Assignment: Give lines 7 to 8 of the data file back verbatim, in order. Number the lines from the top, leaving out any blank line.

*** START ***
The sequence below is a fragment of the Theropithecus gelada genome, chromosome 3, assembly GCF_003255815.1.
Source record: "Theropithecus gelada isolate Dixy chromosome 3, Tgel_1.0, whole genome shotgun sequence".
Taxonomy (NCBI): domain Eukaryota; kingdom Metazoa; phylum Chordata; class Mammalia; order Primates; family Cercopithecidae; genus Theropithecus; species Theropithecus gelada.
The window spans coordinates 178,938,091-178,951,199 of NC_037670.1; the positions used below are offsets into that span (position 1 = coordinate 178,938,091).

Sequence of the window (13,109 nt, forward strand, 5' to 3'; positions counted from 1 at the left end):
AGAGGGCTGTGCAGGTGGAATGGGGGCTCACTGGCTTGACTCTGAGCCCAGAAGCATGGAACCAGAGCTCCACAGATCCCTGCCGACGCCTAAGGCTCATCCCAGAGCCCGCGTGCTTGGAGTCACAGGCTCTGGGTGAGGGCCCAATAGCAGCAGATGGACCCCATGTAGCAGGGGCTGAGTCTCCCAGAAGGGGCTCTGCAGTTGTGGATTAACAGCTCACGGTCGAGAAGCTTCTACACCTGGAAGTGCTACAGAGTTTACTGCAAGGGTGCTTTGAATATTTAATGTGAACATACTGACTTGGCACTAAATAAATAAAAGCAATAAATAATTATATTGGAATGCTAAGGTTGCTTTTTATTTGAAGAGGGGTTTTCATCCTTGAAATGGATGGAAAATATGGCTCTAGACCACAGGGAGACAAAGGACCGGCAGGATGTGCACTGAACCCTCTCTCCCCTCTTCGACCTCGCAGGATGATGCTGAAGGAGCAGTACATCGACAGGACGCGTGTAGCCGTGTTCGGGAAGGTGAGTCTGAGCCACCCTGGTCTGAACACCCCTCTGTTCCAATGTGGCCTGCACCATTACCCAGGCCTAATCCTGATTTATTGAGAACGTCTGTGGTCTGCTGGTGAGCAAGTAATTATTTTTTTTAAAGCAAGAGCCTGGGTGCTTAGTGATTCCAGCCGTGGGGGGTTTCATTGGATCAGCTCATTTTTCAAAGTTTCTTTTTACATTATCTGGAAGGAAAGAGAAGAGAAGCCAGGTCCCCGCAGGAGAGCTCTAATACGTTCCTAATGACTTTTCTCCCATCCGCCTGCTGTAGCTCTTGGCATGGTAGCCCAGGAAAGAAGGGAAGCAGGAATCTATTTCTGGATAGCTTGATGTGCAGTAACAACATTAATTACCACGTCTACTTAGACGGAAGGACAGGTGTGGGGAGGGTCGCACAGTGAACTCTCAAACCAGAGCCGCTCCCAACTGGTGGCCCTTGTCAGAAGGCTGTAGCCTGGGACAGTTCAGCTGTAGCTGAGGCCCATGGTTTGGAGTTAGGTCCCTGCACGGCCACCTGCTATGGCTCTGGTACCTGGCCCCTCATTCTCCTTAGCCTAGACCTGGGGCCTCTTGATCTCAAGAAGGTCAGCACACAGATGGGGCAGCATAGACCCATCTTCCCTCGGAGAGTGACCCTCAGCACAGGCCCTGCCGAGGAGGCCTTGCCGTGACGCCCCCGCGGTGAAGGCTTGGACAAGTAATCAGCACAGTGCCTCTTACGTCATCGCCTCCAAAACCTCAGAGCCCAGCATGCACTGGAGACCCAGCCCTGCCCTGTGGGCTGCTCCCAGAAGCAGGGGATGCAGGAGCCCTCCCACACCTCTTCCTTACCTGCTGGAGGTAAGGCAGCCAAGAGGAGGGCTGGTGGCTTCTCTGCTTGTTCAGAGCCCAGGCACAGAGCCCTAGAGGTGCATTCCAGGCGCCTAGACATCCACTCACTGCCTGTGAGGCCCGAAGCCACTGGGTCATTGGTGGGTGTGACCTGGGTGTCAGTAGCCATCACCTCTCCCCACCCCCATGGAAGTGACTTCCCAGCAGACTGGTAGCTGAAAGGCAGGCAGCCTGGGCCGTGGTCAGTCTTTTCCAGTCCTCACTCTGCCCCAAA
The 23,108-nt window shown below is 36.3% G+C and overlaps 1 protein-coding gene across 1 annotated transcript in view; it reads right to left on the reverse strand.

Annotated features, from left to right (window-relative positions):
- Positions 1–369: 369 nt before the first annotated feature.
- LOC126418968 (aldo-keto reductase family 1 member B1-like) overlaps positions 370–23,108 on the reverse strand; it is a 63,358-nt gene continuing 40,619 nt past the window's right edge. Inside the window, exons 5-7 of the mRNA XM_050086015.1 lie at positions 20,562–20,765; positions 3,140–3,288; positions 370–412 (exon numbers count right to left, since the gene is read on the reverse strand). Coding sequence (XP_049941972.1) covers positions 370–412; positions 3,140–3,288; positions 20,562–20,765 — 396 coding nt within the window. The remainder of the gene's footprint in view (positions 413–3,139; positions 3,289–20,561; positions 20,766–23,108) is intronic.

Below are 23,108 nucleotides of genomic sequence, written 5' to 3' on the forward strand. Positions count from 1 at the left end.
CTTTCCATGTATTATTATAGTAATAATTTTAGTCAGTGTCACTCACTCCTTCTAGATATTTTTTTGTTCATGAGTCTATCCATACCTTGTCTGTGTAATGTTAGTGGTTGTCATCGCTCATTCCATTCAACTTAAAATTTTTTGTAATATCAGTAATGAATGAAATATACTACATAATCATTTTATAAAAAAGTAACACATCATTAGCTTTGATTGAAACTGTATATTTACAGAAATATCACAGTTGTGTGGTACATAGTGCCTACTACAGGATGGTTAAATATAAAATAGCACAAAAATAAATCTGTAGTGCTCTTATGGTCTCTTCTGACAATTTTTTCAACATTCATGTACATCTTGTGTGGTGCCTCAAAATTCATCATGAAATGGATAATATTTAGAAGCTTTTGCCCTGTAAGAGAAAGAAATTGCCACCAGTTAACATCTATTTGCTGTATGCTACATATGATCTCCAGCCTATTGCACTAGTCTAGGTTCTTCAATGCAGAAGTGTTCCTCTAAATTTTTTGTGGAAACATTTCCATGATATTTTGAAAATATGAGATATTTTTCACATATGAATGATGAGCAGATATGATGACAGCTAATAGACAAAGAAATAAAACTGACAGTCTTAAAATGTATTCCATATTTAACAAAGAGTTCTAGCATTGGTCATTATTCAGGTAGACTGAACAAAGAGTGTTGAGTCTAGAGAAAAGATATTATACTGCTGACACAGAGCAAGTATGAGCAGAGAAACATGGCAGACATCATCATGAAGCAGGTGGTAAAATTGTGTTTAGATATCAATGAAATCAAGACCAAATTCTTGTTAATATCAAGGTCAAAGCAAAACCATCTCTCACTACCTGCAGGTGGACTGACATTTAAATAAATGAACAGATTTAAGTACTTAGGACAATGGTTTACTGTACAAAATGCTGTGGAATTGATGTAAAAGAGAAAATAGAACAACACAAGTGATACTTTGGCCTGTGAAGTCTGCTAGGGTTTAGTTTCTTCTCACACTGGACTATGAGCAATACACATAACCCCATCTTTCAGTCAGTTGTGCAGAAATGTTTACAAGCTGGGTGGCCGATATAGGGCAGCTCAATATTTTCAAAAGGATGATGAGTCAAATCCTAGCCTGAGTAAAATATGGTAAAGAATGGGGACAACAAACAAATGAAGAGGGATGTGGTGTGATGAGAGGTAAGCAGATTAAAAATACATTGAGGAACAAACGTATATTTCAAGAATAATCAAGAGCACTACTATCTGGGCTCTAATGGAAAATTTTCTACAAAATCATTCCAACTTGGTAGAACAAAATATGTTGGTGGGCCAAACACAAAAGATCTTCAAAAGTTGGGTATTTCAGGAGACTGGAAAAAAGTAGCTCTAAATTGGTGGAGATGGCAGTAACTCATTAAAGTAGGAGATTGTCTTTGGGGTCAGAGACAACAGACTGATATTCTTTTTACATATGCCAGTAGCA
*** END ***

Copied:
The 23,108-nt window shown below is 36.3% G+C and overlaps 1 protein-coding gene across 1 annotated transcript in view; it reads right to left on the reverse strand.

Annotated features, from left to right (window-relative positions):